Naughty/Nice List with Blockchain Investigation Part 1⚓︎
Even though the chunk of the blockchain that you have ends with block 129996, can you predict the nonce for block 130000? Talk to Tangle Coalbox in the Speaker UNpreparedness Room for tips on prediction and Tinsel Upatree for more tips and tools. (Enter just the 16-character hex value of the nonce)
Howdy Santa! Just guarding the Naughty/Nice list on your desk.
Santa, I don't know if you've heard, but something is very, very wrong...
We tabulated the latest score of the Naughty/Nice Blockchain.
Jack Frost is the nicest being in the world! Jack Frost!?!
As you know, we only really start checking the Naughty/Nice totals as we get closer to the holidays.
Out of nowhere, Jack Frost has this crazy score... positive 4,294,935,958 nice points!
No one has EVER gotten a score that high! No one knows how it happened.
Most of us recall Jack having a NEGATIVE score only a few days ago...
Worse still, his huge positive score seems to have happened way back in March.
Our first thought was that he somehow changed the blockchain - but, as you know, that isn't possible.
We ran a validation of the blockchain and it all checks out.
Even the smallest change to any block should make it invalid.
Blockchains are huge, so we cut a one minute chunk from when Jack's big score registered back in March.
You can get a slice of the Naughty/Nice blockchain on your desk.
You can get some tools to help you here.
Tangle Coalbox, in the Speaker UNPreparedness room. has been talking with attendees about the issue.
MD5 Hash Collisions
If you have control over to bytes in a file, it's easy to create MD5 hash collisions. Problem is: there's that nonce that he would have to know ahead of time.
Predicting the nonce for block 130000 requires recreating or cloning the state of the Mersenne Twister pseudo random number generator (PRNG) that was originally used to generate the nonce values in the blockchain.
To do this we require a few things. As Santa, grab the
blockchain.dat file from the desk in your office. We also need the
naughty_nice.py script from the official Naughty/Nice Blockchain education pack so we can load the
blockchain.dat file and extract the nonces. Finally, grab a copy of Tom Liston's
mt19937.py script that will allow us to clone a Mersenne Twister PRNG.
Two libraries, same outcome
mt19937.py script is an implementation of a 32-bit MT19937 PRNG. The nonces in the
blockchain.dat file however are 64-bit integers. A little bit of extra work is required to first convert the 64-bit nonces to 32-bit integers.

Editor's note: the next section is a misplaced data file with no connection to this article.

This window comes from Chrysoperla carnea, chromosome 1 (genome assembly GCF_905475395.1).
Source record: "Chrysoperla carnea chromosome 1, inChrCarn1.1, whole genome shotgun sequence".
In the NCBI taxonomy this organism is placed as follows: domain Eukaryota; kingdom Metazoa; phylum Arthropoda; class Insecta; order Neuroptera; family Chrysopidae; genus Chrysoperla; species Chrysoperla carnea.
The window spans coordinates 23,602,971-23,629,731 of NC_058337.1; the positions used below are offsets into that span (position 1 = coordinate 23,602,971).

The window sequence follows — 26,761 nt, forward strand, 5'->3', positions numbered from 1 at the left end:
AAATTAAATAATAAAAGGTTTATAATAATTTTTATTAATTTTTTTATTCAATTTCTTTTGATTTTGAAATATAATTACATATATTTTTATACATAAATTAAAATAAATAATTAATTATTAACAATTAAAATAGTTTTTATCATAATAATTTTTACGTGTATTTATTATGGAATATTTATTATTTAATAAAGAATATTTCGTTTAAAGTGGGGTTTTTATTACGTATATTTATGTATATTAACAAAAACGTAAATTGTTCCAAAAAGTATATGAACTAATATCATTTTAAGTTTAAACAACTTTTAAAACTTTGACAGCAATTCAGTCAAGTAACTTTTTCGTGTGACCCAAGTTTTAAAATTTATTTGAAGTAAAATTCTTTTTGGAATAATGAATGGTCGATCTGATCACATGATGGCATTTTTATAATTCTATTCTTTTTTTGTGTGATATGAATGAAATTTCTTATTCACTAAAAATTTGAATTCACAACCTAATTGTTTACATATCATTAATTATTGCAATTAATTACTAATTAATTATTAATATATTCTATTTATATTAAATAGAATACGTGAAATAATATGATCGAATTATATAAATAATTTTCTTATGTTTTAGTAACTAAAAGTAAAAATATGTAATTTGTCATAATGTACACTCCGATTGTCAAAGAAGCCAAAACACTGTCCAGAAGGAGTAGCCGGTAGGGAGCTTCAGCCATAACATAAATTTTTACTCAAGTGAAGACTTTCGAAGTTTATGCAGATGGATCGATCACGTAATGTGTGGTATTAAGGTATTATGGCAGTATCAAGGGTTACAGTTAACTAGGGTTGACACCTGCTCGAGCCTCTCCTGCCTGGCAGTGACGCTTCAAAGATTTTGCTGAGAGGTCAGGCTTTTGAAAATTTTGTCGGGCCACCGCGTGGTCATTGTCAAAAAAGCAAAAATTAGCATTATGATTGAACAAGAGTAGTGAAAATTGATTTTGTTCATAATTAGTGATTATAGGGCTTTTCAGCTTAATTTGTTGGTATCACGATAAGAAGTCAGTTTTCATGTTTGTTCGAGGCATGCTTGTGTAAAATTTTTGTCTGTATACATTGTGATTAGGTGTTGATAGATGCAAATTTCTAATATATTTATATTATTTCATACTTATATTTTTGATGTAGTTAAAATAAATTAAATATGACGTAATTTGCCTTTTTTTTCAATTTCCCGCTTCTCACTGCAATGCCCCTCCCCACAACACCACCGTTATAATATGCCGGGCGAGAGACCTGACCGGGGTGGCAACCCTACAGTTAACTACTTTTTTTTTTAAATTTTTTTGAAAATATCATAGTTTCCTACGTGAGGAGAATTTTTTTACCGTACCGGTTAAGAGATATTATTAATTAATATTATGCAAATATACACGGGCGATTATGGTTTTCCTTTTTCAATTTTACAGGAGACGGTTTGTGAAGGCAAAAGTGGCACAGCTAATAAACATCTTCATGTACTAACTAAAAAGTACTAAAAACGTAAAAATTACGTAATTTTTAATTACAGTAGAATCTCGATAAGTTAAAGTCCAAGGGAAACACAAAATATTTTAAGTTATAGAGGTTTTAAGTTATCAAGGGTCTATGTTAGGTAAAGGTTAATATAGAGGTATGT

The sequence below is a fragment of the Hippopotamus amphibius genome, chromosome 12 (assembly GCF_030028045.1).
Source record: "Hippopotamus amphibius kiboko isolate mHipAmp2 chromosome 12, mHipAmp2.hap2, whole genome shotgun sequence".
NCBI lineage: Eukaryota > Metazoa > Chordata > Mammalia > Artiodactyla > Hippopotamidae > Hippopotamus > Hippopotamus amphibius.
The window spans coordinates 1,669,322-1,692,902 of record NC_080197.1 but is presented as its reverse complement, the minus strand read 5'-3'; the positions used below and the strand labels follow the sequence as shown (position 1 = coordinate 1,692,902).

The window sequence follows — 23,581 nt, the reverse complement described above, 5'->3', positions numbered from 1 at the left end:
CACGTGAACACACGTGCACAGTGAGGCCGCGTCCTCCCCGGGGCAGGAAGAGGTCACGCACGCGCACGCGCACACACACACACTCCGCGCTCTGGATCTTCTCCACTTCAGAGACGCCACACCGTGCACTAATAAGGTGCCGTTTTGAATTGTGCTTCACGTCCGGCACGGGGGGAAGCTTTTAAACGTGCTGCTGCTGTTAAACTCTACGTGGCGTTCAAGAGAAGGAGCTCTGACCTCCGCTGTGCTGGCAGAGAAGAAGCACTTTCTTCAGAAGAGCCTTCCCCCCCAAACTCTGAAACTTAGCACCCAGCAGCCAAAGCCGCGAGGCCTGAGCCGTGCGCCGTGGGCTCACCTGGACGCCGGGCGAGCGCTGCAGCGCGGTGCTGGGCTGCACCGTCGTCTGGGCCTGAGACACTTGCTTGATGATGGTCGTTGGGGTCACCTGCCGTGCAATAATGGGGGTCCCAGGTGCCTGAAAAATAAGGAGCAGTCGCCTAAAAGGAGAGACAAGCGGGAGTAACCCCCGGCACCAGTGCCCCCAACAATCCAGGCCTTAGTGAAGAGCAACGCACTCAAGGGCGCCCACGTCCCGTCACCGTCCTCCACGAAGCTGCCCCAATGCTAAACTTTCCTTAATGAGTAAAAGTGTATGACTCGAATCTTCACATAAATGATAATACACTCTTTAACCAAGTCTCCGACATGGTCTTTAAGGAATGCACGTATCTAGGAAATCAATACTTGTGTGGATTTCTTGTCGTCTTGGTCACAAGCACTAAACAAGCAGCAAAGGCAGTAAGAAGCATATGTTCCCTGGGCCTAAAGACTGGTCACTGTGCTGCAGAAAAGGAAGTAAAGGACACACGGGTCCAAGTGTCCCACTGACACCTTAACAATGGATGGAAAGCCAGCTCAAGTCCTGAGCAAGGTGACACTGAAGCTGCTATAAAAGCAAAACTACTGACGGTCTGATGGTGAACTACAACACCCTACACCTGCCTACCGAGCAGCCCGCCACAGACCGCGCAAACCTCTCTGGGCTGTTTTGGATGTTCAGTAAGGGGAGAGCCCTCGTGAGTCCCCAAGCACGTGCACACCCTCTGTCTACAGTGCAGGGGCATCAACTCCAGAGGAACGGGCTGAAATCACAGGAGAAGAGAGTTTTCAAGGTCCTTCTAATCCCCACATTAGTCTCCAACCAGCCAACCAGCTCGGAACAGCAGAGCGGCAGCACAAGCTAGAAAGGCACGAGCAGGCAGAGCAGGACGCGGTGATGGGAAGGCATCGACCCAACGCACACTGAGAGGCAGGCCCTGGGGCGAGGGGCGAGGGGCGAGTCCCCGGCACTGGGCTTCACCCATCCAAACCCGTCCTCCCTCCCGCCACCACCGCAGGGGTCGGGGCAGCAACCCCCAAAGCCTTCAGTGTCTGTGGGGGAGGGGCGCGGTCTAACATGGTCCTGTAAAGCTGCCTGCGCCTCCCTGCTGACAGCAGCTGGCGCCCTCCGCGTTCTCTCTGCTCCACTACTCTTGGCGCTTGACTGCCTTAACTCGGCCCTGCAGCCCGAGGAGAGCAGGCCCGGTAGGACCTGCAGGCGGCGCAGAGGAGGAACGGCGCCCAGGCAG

An alternative 32-bit Mersenne Twister Python implementation which already supports multiples of 32-bit integer sizes is Kimiyuki Onaka's mersenne-twister-predictor library. The final
generate_nonce.py script solves the challenge using both libraries to help explain how a 32-bit Mersenne Twister PRNG state can be recreated using 64-bit integers and how we can then use the 32-bit PRNG to predict the next 64-bit values.
To generate the nonce for block 130000, open
blockchain.dat (line 3) and read all the nonce values into a list (lines 12-13).
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The internal state of a 32-bit Mersenne Twister is tracked using an array of 624 32-bit integer values. Because we can split our 64-bit nonce values into two 32-bit parts we need at least 312 64-bit nonces to recreate the internal state of the PRNG. For
kmyk this 64-bit to 32-bit conversion is handled behind the scenes and we just need to specify the bit size as a parameter (line 3).
tliston implementation we need to split the 64-bit nonce into two 32-bit integers ourselves before sending each part through the PRNG's
untemper() function. The first 32-bit integer is simply the lower 32 bits of the 64-bit nonce (line 9). The second 32-bit integer is created by right-shifting the upper half of the nonce by 32 bits (line 11).
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We don't use the final 5 nonce values to clone the PRNG because we need something to compare our predicted values against. Generating the next 5 numbers using
kmyk (line 8) and
tliston (line 10) should match the last 5
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Generating 64-bit random numbers
To use a 32-bit Mersenne Twister PRNG to generate a 64-bit integer, generate two 32-bit random numbers and combine them together into a 64-bit value by using the reverse process used for splitting a 64-bit number into two 32-bit values. This is exactly what the
extract_number_64() function does.
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generate_nonce.py script to verify that everything is working as intended.
The 5 generated values from both cloned PRNGs match up with the 5 final nonce values from the
blockchain.dat file. The final part of the script uses the
kmyk (line 6) and
tliston (line 8) PRNGs to predict the next 4 nonces up to block 130000.
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